International Journal of Polymer Science

International Journal of Polymer Science / 2016 / Article

Research Article | Open Access

Volume 2016 |Article ID 8564245 | https://doi.org/10.1155/2016/8564245

V. A. Beloshenko, A. V. Voznyak, Yu. V. Voznyak, L. A. Novokshonova, V. G. Grinyov, V. G. Krasheninnikov, "Processing of Polypropylene-Organic Montmorillonite Nanocomposite by Equal Channel Multiangular Extrusion", International Journal of Polymer Science, vol. 2016, Article ID 8564245, 8 pages, 2016. https://doi.org/10.1155/2016/8564245

Processing of Polypropylene-Organic Montmorillonite Nanocomposite by Equal Channel Multiangular Extrusion

Academic Editor: Miriam Rafailovich
Received27 May 2016
Revised29 Aug 2016
Accepted25 Sep 2016
Published17 Nov 2016

Abstract

By the example of polypropylene-organic montmorillonite composite (PP-OMMT), the abilities of the method of equal channel multiangular extrusion have been studied with respect to the modification of the structure and the properties of polymeric nanocomposites. With using X-ray structure analysis, TEM, DSC, and dilatometry, it has been demonstrated that this kind of processing provides an additional intercalation of the polymer into OMMT tactoids with the succeeding exfoliation and facilitates an increase in the aspect ratio, the degree of platelet orientation, the crystalline lamellar thickness, and a decrease in the dispersion of the crystallite thickness, as well as the formation of biaxial orientation of the OMMT and PP crystals. The observed structure rearrangements determine enhanced microhardness, ductility, and the heat distortion temperature of the PP-OMMT composite.

1. Introduction

Polymeric nanocomposites are of substantial scientific and practical interest due to possible formation of an enhanced level of physical and mechanical properties at extremely low content of a nanofiller [1]. The reason is creation of nanoscale structures where the filler particles are well stratified and dispersed within the polymer matrix. The efficiency of property enhancement is determined by the filler shape, strain-strength characteristics, the aspect ratio, volume fraction, and interfacial adhesion [2, 3]. A special attention is attracted by layered nanofillers like montmorillonite, zirconium phosphate, and graphene that are composed of thin (~1 nm) plate-like structures characterized by high surface area and aspect ratio. Being used as the second phase, they allow increase in the elasticity modulus and the yield strength, the heat distortion temperature, enhancement of gas barrier properties, flame retardancy, and UV resistance of polymeric composites [4].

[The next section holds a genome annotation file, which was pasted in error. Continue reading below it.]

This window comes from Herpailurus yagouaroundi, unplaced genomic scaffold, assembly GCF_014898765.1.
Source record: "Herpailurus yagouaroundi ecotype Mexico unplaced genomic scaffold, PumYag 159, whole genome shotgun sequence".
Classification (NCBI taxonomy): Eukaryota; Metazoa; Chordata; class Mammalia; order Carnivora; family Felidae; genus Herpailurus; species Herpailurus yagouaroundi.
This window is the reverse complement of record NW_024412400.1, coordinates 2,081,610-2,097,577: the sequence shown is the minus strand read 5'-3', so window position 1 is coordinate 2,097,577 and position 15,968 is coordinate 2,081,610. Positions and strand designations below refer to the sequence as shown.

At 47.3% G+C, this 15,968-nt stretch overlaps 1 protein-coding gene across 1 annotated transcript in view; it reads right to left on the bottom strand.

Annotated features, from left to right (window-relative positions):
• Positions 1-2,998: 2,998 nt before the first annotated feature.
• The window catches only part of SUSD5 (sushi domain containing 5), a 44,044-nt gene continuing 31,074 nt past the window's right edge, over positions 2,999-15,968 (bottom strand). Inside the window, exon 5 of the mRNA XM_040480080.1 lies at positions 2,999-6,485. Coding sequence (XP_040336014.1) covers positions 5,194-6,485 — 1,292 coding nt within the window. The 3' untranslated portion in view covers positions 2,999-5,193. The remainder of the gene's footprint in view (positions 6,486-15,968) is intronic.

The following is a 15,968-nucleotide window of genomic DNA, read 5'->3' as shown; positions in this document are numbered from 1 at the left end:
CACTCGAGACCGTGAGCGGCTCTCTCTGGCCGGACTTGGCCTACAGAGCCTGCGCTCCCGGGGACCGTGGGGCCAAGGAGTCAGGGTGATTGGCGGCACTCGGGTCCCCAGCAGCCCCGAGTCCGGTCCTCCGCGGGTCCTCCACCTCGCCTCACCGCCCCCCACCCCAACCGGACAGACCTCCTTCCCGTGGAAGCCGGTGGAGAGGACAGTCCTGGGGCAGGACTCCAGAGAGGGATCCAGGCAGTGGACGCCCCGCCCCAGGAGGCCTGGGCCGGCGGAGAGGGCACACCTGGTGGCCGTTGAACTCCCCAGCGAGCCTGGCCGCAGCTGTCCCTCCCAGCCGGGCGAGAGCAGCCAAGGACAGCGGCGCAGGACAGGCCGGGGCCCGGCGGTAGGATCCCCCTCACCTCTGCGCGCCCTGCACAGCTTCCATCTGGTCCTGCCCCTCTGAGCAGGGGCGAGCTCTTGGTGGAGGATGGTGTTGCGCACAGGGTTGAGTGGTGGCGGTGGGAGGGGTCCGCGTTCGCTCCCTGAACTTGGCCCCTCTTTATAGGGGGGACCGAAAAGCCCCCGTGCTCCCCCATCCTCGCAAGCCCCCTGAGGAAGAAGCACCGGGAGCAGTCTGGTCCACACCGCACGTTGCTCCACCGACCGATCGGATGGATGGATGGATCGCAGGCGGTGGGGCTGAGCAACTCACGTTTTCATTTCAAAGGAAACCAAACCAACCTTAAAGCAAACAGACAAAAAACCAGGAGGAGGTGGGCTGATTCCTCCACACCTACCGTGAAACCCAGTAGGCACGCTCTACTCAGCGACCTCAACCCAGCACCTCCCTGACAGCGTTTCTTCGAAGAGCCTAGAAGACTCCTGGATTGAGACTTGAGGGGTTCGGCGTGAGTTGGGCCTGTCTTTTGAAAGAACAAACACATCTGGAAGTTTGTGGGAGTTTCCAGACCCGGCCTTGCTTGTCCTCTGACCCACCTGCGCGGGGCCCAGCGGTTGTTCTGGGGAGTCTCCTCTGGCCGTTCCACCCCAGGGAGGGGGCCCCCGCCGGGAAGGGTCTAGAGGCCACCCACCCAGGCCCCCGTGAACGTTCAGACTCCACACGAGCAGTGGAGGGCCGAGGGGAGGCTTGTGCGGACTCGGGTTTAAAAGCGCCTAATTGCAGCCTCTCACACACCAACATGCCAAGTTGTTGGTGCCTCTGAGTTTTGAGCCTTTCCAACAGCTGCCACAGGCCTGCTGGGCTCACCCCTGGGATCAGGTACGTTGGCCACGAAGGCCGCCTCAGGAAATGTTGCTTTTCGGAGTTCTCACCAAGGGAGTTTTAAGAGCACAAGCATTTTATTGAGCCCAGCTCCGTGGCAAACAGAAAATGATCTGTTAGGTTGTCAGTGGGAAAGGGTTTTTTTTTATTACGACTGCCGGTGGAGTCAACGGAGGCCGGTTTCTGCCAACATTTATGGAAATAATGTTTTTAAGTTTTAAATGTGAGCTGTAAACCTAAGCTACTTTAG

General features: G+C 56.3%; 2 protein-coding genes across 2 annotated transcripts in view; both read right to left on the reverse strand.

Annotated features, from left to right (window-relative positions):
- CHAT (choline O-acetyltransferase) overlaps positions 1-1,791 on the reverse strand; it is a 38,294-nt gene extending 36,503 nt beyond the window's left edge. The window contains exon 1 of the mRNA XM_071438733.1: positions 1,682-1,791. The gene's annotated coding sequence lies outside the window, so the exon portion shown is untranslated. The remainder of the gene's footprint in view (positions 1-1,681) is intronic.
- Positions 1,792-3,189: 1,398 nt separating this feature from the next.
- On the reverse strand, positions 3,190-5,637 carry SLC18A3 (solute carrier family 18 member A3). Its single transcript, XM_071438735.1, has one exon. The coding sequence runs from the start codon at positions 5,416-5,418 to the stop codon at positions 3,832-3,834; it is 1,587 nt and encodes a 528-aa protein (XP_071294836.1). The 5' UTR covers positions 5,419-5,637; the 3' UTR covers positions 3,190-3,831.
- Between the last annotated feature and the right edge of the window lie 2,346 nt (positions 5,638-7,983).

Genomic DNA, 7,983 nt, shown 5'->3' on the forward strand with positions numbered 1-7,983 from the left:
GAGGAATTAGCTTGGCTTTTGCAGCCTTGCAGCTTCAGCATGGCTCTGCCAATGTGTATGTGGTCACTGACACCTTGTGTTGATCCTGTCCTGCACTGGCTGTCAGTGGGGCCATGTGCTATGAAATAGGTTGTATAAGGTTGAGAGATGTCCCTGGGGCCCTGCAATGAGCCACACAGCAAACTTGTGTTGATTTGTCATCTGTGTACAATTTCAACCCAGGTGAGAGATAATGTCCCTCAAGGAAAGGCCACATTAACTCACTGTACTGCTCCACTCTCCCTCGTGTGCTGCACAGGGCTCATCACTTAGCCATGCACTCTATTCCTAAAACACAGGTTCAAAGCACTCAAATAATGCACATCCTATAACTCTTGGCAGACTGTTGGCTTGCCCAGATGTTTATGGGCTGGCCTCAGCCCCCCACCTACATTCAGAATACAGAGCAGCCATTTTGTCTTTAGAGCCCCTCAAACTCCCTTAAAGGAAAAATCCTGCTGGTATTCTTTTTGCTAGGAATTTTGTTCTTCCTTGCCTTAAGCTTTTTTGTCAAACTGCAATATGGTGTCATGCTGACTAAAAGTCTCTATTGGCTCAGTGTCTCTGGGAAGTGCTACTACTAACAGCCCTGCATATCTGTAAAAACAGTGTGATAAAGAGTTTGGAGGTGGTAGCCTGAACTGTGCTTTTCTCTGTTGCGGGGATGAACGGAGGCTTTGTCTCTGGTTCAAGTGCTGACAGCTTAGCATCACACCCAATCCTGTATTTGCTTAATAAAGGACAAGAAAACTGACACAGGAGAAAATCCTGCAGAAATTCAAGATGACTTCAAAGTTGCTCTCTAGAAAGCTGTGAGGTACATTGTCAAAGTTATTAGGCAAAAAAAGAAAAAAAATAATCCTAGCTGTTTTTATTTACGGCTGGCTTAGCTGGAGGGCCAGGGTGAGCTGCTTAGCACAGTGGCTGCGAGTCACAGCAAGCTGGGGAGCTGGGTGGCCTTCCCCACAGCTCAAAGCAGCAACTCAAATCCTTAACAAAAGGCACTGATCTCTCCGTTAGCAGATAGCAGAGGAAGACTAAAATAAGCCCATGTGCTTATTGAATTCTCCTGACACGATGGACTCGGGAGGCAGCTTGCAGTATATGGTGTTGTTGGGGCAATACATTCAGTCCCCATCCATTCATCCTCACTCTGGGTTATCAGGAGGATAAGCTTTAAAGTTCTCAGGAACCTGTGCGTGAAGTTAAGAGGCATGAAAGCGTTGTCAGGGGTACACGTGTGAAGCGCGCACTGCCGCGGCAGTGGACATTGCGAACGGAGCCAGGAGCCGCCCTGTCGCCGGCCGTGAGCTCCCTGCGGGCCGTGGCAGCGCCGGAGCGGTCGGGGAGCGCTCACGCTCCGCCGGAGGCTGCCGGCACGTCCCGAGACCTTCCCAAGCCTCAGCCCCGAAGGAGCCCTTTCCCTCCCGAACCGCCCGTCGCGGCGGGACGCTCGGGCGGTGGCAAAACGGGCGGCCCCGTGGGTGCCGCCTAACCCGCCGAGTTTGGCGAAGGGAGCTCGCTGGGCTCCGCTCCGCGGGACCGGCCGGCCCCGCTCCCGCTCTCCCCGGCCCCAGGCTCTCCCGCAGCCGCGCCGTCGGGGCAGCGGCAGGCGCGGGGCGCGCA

Recent research efforts have focused on production of well-exfoliated nanocomposites with using various processing techniques, for example, in situ polymerization, emulsion polymerization, melt compounding, and sol-gel processing methods [516]. Unfortunately, no one provides control of the structural parameters of both the nanofiller (filler aspect ratio and orientation) and the polymeric matrix (crystalline lamellar thickness and lamellar orientation), to obtain additional facilities of the control of the morphology and the properties of polymer nanocomposites.

The studies [1723] have shown that equal channel angular extrusion (ECAE) process permits alternation of the nanofiller aspect ratio and orientation, as well as the crystalline lamellar ones. In particular, it has been shown that, in semicrystalline polymer-based nanocomposites, the alignment of nanosized clay layers by ECAE has an effect on the nanoscopic orientation of crystalline lamellae, structural parameters of the nanoclay, and the polymer in nanocomposites. Some studies report that the ECAE can control the clay orientation in the composites, depending on the processing routes [19, 20, 23]. After processing the one-pass ECAE, the nanoclays were shortened, well-aligned, and closely packed, and the crystalline lamellae were compressed and diagonally well oriented. The two-pass ECAE process with a 180° rotation between the passes results in a random dispersion of the nanoclay particles and the recovery of the packed nanoclay interlayer spacing and the compressed lamellar long period. Creasy and Kang [18] found that ECAE can control the fiber orientation and the length of glass fiber/polyacetal composites, depending on the processing routes. Li et al. [22] also noticed that controlled nanoparticle orientation and effective exfoliation could be easily achieved through ECAE.

A promising variant of ECAE aimed at the structural modification of polymers and polymeric composites is equal channel multiple angular extrusion (ECMAE) that provides modification of the spatial orientation of the shear planes, the intensity, and the value of the accumulated strain per one pass [24]. By ECMAE, a unique set of the properties can be formed in semicrystalline polymers: high density and strain-stress characteristics combined with the minimum anisotropy [2527].